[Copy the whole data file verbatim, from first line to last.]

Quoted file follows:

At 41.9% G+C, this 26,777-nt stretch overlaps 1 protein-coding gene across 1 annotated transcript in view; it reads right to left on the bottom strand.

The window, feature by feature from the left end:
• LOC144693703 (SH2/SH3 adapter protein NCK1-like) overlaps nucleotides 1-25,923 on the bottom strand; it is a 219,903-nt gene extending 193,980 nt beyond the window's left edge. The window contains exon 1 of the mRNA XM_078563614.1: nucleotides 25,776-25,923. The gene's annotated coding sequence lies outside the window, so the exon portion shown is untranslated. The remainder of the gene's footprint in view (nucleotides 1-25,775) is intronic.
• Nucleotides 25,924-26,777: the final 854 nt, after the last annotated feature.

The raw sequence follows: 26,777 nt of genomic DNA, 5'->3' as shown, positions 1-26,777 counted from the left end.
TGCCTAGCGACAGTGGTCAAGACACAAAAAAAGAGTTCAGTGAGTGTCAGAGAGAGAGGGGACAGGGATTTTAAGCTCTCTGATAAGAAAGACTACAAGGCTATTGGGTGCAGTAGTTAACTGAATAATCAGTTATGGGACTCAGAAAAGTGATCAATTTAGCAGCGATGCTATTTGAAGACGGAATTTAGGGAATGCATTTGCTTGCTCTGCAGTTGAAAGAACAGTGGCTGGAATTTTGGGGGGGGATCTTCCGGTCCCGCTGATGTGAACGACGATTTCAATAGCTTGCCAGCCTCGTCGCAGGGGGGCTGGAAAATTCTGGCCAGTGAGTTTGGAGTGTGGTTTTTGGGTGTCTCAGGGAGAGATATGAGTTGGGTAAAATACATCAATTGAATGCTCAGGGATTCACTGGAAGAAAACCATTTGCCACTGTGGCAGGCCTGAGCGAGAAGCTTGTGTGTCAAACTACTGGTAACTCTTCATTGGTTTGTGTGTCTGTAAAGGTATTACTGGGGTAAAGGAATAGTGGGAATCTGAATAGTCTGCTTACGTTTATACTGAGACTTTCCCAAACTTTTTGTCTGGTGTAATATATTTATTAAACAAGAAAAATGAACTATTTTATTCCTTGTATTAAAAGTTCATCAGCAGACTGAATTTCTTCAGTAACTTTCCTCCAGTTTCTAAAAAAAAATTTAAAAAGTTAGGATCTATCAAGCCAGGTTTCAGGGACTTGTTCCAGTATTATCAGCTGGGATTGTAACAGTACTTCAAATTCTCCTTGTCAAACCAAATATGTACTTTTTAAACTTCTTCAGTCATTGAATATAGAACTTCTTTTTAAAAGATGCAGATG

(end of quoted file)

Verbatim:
At 41.9% G+C, this 26,777-nt stretch overlaps 1 protein-coding gene across 1 annotated transcript in view; it reads right to left on the bottom strand.

The window, feature by feature from the left end:
• LOC144693703 (SH2/SH3 adapter protein NCK1-like) overlaps nucleotides 1-25,923 on the bottom strand; it is a 219,903-nt gene extending 193,980 nt beyond the window's left edge. The window contains exon 1 of the mRNA XM_078563614.1: nucleotides 25,776-25,923. The gene's annotated coding sequence lies outside the window, so the exon portion shown is untranslated. The remainder of the gene's footprint in view (nucleotides 1-25,775) is intronic.
• Nucleotides 25,924-26,777: the final 854 nt, after the last annotated feature.

The raw sequence follows: 26,777 nt of genomic DNA, 5'->3' as shown, positions 1-26,777 counted from the left end.
TGCCTAGCGACAGTGGTCAAGACACAAAAAAAGAGTTCAGTGAGTGTCAGAGAGAGAGGGGACAGGGATTTTAAGCTCTCTGATAAGAAAGACTACAAGGCTATTGGGTGCAGTAGTTAACTGAATAATCAGTTATGGGACTCAGAAAAGTGATCAATTTAGCAGCGATGCTATTTGAAGACGGAATTTAGGGAATGCATTTGCTTGCTCTGCAGTTGAAAGAACAGTGGCTGGAATTTTGGGGGGGGATCTTCCGGTCCCGCTGATGTGAACGACGATTTCAATAGCTTGCCAGCCTCGTCGCAGGGGGGCTGGAAAATTCTGGCCAGTGAGTTTGGAGTGTGGTTTTTGGGTGTCTCAGGGAGAGATATGAGTTGGGTAAAATACATCAATTGAATGCTCAGGGATTCACTGGAAGAAAACCATTTGCCACTGTGGCAGGCCTGAGCGAGAAGCTTGTGTGTCAAACTACTGGTAACTCTTCATTGGTTTGTGTGTCTGTAAAGGTATTACTGGGGTAAAGGAATAGTGGGAATCTGAATAGTCTGCTTACGTTTATACTGAGACTTTCCCAAACTTTTTGTCTGGTGTAATATATTTATTAAACAAGAAAAATGAACTATTTTATTCCTTGTATTAAAAGTTCATCAGCAGACTGAATTTCTTCAGTAACTTTCCTCCAGTTTCTAAAAAAAAATTTAAAAAGTTAGGATCTATCAAGCCAGGTTTCAGGGACTTGTTCCAGTATTATCAGCTGGGATTGTAACAGTACTTCAAATTCTCCTTGTCAAACCAAATATGTACTTTTTAAACTTCTTCAGTCATTGAATATAGAACTTCTTTTTAAAAGATGCAGATG